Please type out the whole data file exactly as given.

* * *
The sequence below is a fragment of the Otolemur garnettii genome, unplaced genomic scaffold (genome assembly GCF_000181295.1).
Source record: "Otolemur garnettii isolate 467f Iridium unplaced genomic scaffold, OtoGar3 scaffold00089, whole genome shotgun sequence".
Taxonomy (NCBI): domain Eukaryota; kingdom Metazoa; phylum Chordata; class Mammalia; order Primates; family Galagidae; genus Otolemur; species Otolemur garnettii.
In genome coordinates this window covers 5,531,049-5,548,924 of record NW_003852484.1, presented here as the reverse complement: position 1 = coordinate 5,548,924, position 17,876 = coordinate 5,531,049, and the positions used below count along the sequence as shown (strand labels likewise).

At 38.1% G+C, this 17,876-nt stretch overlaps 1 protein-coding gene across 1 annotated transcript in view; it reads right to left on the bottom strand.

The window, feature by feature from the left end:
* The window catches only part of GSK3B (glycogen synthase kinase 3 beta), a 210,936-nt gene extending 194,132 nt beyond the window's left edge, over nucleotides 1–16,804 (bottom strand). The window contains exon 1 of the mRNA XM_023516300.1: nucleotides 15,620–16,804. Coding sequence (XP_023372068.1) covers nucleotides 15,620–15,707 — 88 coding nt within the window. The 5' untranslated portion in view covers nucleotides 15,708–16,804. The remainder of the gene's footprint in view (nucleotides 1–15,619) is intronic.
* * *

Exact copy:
The sequence below is a fragment of the Otolemur garnettii genome, unplaced genomic scaffold (genome assembly GCF_000181295.1).
Source record: "Otolemur garnettii isolate 467f Iridium unplaced genomic scaffold, OtoGar3 scaffold00089, whole genome shotgun sequence".
Taxonomy (NCBI): domain Eukaryota; kingdom Metazoa; phylum Chordata; class Mammalia; order Primates; family Galagidae; genus Otolemur; species Otolemur garnettii.
In genome coordinates this window covers 5,531,049-5,548,924 of record NW_003852484.1, presented here as the reverse complement: position 1 = coordinate 5,548,924, position 17,876 = coordinate 5,531,049, and the positions used below count along the sequence as shown (strand labels likewise).

At 38.1% G+C, this 17,876-nt stretch overlaps 1 protein-coding gene across 1 annotated transcript in view; it reads right to left on the bottom strand.

The window, feature by feature from the left end:
* The window catches only part of GSK3B (glycogen synthase kinase 3 beta), a 210,936-nt gene extending 194,132 nt beyond the window's left edge, over nucleotides 1–16,804 (bottom strand). The window contains exon 1 of the mRNA XM_023516300.1: nucleotides 15,620–16,804. Coding sequence (XP_023372068.1) covers nucleotides 15,620–15,707 — 88 coding nt within the window. The 5' untranslated portion in view covers nucleotides 15,708–16,804. The remainder of the gene's footprint in view (nucleotides 1–15,619) is intronic.